With rulings coming down recently against top NCAA programs such as Memphis and Kentucky for violations, USC may not have made it through the summer unscathed.
On top of previous allegations of improper payments to Heisman Trophy winning running back Reggie Bush and basketball player O.J. Mayo, two more accusations have been added to the list of potential violations against the USC athletic program this summer: surpassing the allotted coaching staff limits and a personal injury stemming from a car accident.
A recent Los Angeles Times story reported that USC may have exceeded limits on the size of their football coaching staff because Pete Rodriguez, along with Alex Gibbs and other coaches with NFL experience, acted as additional coaches by attending practices, observing games and offering head football coach Pete Carroll behind-the-scenes advice during Carroll’s tenure at USC.
During Pac-10 media day in July, Carroll discussed these alleged violations and claimed that Rodriguez and the others served the role of consultants and not coaches during Carroll’s eight seasons with the Trojans.
College football teams are allowed nine assistant coaches and two graduate assistants, but Rodriguez was not listed by USC as a coach last season. NCAA guidelines prohibit consultants from “any on- or off-field … coaching activities,” unless they are counted against a team’s coaching limit. Specifically forbidden is “attending practices and meetings involving coaching activities, formulating game plans and analyzing video involving the institution’s or opponent’s team.”
Carroll confirmed that his consultants stayed within acceptable boundaries in performing as consultants. Carroll claimed Rodriguez — one of his old friends — had not been “evaluating players. He just watched.”
Carroll also said USC assured him the NCAA had cleared Rodriguez and the other consultants before they were permitted to attend practice and give advice.
“We took the proper channels. That’s how we’ve always done it,” Carroll informed reporters. “Everything was all right.”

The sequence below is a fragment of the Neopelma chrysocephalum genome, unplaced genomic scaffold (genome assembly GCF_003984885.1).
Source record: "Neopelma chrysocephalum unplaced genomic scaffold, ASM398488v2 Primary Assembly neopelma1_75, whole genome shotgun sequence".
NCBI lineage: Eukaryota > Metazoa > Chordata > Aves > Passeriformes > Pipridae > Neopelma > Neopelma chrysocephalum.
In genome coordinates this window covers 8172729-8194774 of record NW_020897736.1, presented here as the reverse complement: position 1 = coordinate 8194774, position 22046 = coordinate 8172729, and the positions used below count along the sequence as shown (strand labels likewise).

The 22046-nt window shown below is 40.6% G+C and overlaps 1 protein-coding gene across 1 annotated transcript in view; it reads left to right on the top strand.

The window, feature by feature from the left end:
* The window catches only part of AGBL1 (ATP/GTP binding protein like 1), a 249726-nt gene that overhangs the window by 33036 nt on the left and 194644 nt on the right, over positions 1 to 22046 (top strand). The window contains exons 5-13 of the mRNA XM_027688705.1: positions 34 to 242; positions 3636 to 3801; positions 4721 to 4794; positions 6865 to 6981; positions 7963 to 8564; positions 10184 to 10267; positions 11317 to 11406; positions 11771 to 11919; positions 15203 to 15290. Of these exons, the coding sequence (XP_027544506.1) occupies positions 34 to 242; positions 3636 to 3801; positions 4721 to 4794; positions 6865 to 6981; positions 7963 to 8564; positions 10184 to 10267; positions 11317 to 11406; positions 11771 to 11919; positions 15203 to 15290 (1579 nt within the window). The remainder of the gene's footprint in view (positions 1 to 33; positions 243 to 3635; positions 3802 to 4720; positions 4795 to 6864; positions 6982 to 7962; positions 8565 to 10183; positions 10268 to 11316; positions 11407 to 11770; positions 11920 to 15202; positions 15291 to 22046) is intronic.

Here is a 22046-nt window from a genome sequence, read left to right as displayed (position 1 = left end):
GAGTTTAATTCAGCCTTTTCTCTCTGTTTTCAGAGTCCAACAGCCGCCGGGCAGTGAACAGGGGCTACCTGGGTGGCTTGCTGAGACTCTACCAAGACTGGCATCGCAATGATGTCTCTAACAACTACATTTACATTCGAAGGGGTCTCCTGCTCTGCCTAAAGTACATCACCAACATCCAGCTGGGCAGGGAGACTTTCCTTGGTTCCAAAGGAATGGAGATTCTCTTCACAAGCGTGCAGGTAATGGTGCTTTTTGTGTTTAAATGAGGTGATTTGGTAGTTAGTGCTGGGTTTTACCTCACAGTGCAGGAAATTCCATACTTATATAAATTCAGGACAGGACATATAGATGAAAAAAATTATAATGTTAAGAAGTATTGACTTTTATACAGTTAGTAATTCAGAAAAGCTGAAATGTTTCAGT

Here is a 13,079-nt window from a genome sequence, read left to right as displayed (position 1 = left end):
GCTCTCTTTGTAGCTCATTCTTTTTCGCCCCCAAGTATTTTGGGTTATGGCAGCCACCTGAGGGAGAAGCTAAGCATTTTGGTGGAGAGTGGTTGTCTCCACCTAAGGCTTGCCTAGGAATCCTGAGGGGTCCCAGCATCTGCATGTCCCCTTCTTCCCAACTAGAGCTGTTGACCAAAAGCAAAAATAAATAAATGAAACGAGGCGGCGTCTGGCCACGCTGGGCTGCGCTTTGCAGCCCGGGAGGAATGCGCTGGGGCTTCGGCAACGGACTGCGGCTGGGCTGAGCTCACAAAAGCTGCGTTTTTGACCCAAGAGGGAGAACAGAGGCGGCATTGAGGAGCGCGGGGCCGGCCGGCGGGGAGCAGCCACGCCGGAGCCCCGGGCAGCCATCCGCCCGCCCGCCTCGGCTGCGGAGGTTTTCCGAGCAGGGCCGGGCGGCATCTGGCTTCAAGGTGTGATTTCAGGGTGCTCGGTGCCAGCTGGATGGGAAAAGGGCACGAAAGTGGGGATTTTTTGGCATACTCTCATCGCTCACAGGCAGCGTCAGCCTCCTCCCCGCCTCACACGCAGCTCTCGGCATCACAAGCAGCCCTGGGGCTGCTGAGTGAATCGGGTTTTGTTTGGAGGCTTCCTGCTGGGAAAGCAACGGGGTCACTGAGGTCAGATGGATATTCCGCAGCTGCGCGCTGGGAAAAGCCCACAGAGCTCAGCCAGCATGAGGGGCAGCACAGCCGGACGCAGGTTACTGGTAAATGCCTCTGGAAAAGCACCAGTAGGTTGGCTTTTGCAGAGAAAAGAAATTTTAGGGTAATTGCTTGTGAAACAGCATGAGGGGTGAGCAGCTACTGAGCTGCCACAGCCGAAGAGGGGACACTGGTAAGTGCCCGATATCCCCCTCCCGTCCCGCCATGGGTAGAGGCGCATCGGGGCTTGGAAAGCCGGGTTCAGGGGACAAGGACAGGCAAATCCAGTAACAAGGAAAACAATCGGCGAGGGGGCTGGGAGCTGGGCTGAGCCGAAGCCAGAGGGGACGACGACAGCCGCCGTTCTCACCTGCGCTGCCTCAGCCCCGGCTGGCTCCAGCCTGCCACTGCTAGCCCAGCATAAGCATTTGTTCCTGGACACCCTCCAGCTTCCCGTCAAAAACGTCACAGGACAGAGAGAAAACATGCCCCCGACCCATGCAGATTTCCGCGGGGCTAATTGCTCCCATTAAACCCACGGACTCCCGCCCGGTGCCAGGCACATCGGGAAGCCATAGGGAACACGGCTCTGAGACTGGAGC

Meanwhile, a personal injury lawsuit that could run more than $500,000 has been filed against former USC assistant football coach Dave Watson, a local car dealership and USC. On May 17, 2008, Watson was the driver of a car that struck Alaric Valentin, the passenger of another vehicle. Watson, who was allegedly battling a painkiller addiction at the time, was arrested on suspicion of driving under the influence. The suit claims that Watson had taken as many as seven Vicodin and several Soma (muscle relaxant) pills.
According to a recent LAist article, the lawsuit states that USC was negligent because the university provided the vehicle to Watson and “was aware of or should have been aware of [his] addiction to prescription pain medications.” The plaintiff, Valentin, also argues that USC’s own doctors knew about Watson’s addiction and had prescribed him pain medication.
However, USC’s General Counsel’s office believes that they do not belong in this lawsuit. Although Watson was employed by USC at the time (Watson left the team in January 2009), USC claims Watson was on his personal time when the accident took place.
Greg Patterson, an attorney who specializes in civil litigation in Los Angeles, told LAist that “an employer can only be held vicariously liable for wrongs that are within the scope of employment. This is determined by weighing several factors, such as whether the conduct benefited or was authorized by the employer, the nature of the conduct involved, and the time and place of the accident.”
Neither case has been fully resolved as USC continues to review the matters.